Whether we complain about the kalashnikov and heroin culture, or about Latifullah Mehsud, Fazlullah and other anti-Pakistan terrorists being cultivated in Afghanistan by the nexus of Indian and Afghan handlers, we must remember what this approach actually represents. Essentially, we are saying that Pakistan has had to kneel before the spectre of goons and thugs from Afghanistan with heroin in one hand, AK-47s in the other, and suicide jackets tied to their chests.

The big bulking, future regional superpower with a killer stock exchange, a robust democracy, the world’s bravest soldiers, and the only country to beat back the terror threat as well as it has. Ladies and gentlemen: Mighty Pakistan! Vanquished by teenage suicide bombers from Kunar and Nuristan?

Now, let’s get real. On the one hand, Afghanistan barely has the agency to manage Kabul, while on the other it must identify and take out anti-Pakistan elements on the farthest reaches of its soil? Since we know it can’t, should we do it for them? We could – but why make a big show of it? What are we trying to communicate, and to whom? It doesn’t seem like this has been thought through. It feels like we are lashing out because we want to use the Afghanistan card to avoid a more urgent and serious conversation about what’s going on inside the Islamic Republic of Pakistan.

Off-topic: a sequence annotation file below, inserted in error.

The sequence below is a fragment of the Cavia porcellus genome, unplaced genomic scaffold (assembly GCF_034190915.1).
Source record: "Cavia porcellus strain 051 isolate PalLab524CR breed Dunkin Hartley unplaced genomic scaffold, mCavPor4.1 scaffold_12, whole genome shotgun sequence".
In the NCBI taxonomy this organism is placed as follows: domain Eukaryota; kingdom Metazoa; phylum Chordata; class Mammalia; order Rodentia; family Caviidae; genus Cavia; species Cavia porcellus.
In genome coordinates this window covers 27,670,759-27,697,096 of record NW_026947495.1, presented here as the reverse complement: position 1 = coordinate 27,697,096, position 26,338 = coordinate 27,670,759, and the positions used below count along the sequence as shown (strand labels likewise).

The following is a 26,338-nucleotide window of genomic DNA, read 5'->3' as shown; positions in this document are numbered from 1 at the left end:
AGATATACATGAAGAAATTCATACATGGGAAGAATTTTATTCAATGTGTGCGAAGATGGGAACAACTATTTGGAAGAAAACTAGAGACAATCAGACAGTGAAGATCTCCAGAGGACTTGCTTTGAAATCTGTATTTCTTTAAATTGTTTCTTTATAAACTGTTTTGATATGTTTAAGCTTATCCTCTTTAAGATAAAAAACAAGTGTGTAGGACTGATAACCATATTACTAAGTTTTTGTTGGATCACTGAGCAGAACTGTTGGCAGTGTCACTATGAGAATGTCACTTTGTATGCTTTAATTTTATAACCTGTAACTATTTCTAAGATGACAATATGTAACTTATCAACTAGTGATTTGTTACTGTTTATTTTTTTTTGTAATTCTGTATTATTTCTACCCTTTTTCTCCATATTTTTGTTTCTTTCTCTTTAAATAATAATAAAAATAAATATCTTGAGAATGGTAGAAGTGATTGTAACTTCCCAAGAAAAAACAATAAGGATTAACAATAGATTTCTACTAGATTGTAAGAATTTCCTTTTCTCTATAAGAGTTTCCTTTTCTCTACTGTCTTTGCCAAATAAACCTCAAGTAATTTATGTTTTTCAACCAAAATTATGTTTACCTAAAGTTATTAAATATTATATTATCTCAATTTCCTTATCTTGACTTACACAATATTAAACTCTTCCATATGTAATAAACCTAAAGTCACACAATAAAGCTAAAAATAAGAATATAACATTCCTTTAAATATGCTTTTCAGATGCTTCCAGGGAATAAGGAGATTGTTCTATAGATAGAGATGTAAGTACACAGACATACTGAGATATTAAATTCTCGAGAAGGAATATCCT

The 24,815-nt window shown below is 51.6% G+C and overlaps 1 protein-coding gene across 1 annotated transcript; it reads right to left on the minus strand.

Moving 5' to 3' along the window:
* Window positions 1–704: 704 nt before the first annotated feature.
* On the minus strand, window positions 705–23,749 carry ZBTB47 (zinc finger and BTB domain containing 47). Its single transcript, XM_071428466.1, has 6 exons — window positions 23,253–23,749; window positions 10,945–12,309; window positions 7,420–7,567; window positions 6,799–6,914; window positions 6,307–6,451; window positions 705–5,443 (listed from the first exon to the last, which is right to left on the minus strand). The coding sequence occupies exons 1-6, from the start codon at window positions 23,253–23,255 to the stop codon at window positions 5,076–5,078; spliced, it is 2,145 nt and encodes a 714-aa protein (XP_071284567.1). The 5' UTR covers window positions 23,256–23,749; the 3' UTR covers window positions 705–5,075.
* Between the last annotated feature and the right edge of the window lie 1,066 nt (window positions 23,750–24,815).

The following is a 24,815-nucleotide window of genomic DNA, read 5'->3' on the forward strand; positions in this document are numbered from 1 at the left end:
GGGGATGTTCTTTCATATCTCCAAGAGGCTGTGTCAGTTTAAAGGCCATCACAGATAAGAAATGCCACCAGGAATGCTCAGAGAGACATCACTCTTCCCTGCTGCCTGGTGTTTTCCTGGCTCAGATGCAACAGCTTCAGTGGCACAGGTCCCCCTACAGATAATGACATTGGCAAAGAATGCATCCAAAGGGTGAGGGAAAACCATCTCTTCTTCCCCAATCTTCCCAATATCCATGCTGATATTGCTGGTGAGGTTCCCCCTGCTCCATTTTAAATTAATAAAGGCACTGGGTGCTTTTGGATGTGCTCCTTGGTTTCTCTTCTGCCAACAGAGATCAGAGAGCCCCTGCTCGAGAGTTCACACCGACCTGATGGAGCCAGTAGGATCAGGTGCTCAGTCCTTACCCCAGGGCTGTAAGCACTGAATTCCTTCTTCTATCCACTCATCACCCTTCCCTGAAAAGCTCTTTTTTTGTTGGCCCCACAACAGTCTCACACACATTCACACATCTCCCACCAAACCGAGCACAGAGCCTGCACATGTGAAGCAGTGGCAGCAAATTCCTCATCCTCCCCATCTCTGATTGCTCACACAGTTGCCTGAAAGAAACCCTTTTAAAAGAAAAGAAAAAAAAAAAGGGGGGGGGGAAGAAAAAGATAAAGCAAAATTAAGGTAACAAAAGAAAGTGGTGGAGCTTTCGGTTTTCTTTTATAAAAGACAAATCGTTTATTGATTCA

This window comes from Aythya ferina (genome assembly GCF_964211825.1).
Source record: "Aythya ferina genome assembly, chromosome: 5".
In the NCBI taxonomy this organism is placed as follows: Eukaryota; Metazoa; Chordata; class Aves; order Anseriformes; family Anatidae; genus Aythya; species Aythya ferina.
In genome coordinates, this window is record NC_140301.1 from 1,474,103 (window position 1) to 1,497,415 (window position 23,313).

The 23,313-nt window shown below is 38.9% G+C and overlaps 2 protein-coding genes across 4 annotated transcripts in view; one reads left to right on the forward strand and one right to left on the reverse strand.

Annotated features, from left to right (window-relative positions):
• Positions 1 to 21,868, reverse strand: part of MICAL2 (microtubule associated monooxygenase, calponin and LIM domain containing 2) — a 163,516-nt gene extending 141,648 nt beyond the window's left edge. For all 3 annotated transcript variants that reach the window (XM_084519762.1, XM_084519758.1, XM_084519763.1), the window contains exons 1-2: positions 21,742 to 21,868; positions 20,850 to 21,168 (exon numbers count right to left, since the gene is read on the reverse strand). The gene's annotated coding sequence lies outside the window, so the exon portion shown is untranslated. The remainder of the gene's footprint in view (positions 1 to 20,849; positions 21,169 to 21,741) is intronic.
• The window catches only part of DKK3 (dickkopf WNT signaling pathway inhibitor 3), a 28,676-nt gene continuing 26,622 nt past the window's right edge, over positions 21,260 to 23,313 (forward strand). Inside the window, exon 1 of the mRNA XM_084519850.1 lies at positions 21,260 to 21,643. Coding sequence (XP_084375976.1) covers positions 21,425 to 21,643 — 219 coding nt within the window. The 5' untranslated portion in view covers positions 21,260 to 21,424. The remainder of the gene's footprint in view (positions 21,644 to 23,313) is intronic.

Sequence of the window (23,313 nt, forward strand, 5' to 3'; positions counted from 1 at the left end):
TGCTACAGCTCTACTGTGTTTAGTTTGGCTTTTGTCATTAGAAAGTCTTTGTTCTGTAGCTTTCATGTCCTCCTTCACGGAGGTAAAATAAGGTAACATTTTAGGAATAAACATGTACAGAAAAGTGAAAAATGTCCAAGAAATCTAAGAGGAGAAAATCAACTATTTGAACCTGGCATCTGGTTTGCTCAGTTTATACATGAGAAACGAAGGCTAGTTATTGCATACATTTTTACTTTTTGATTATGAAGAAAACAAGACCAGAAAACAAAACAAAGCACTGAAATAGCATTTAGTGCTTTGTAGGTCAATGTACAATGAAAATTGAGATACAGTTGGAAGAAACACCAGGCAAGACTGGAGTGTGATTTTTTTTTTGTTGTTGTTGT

Here we have a country that has already demonstrated a unique and unprecedented capacity to deal with adversity. No Muslim majority country has the diversity or tolerance or freedoms that inform Pakistani society. No modern country has had to deal with the aggressive machinations employed by regional and global powers to undo it the way Pakistan has. No country with a Muslim majority has a nuclear weapon, what to say of nearly one hundred. No country, anywhere, is defined by the spiritual and religious traditions that are being attacked at Sehwan, and previously at Rehman Baba, at Bari Imam, at Data Sahib’s in Lahore, at Abdullah Shah Ghazi (twice), and at Shah Noorani last November. The haters are coming for us because we are an extraordinary blend. They will keep coming.